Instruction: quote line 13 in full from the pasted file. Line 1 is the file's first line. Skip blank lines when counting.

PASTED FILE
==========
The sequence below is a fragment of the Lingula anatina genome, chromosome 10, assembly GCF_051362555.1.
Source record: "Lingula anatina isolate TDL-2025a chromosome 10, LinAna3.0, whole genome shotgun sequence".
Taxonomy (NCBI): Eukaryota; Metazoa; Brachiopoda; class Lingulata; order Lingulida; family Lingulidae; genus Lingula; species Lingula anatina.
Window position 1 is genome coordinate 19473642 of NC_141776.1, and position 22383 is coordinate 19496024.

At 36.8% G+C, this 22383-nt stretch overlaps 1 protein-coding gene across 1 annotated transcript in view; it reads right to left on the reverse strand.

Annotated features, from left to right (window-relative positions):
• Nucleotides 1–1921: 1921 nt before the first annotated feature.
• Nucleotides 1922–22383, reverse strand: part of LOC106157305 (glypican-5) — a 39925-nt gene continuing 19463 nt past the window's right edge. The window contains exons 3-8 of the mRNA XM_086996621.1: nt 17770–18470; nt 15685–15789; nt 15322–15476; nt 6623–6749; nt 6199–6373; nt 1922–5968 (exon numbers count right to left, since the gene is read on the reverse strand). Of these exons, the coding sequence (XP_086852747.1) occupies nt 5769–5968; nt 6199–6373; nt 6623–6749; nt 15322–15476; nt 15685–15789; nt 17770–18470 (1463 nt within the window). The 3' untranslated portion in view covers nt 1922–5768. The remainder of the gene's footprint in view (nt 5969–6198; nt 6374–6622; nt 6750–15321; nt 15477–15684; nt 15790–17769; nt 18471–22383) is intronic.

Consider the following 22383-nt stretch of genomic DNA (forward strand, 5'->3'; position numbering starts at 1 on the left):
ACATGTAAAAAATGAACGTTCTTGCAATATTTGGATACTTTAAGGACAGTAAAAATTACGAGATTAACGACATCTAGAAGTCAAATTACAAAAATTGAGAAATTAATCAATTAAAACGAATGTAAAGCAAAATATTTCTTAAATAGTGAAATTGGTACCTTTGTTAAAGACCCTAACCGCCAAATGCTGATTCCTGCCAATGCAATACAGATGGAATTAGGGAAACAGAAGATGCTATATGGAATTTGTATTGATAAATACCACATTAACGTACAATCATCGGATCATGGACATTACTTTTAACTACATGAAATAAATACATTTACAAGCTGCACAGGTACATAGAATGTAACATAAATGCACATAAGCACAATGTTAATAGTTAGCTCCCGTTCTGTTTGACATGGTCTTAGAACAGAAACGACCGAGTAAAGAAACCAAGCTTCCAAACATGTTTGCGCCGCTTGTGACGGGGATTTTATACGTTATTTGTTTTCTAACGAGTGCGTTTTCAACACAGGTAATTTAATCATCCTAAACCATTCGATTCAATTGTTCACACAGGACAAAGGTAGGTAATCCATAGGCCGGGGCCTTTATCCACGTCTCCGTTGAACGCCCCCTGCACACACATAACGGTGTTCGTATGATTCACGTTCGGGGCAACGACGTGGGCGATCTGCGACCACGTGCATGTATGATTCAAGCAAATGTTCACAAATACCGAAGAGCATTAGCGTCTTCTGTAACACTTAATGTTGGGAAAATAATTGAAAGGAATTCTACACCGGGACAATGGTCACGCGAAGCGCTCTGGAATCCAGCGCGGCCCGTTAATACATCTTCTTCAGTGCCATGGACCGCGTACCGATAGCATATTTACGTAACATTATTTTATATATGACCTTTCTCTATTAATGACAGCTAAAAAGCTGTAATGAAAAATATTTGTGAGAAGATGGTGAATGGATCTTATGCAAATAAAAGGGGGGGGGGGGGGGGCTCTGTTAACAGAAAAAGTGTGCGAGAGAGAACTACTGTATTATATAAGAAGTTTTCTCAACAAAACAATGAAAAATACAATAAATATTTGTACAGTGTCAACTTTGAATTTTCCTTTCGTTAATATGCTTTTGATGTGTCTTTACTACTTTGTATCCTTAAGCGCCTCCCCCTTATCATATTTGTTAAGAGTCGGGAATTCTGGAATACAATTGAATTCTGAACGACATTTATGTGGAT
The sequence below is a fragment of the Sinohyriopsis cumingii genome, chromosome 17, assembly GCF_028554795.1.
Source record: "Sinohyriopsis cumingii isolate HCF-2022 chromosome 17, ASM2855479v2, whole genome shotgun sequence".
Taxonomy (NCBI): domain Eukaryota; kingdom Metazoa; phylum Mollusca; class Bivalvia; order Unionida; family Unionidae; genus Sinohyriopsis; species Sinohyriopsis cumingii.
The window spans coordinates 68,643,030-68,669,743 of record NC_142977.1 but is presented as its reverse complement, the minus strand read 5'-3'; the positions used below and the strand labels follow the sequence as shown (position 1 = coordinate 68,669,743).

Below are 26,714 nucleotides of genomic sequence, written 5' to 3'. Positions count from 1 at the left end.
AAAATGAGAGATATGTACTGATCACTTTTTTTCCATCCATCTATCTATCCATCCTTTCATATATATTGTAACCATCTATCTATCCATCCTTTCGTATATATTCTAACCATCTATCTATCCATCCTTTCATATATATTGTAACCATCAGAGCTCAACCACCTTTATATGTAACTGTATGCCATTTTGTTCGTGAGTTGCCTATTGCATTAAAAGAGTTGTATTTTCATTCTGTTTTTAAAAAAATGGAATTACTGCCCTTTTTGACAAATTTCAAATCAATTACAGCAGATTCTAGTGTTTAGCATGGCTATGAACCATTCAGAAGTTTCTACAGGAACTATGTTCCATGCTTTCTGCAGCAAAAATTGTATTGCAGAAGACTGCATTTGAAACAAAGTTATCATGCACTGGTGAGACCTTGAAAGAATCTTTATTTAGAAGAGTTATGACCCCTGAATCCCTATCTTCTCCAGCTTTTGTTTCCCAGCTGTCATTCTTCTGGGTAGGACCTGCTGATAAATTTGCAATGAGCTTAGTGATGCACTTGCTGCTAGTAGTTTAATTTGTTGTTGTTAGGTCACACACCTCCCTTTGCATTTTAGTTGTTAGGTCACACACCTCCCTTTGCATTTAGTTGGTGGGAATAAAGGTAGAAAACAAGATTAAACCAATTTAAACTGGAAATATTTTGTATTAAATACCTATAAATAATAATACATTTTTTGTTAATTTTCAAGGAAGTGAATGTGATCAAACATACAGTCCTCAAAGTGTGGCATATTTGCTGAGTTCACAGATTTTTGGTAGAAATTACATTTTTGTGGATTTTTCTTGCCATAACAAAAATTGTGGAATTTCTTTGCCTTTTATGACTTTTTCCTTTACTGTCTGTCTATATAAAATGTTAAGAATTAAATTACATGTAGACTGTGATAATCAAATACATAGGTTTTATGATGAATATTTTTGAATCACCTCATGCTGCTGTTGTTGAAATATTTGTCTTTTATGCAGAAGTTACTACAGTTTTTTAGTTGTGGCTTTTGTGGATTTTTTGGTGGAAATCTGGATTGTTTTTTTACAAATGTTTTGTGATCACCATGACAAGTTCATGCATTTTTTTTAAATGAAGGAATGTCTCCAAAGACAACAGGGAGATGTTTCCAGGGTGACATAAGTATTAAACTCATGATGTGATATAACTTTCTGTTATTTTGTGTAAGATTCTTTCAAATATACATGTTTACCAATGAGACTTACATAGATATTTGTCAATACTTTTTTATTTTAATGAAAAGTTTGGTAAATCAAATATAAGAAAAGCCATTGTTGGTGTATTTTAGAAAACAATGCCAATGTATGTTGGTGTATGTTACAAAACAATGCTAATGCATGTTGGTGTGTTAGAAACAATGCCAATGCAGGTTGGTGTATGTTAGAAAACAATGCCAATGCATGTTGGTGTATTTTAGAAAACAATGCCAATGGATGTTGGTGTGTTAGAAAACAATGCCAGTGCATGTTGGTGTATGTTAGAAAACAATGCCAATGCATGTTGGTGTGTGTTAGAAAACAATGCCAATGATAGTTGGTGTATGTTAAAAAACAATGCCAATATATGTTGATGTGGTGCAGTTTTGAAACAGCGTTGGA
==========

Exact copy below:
Taxonomy (NCBI): domain Eukaryota; kingdom Metazoa; phylum Mollusca; class Bivalvia; order Unionida; family Unionidae; genus Sinohyriopsis; species Sinohyriopsis cumingii.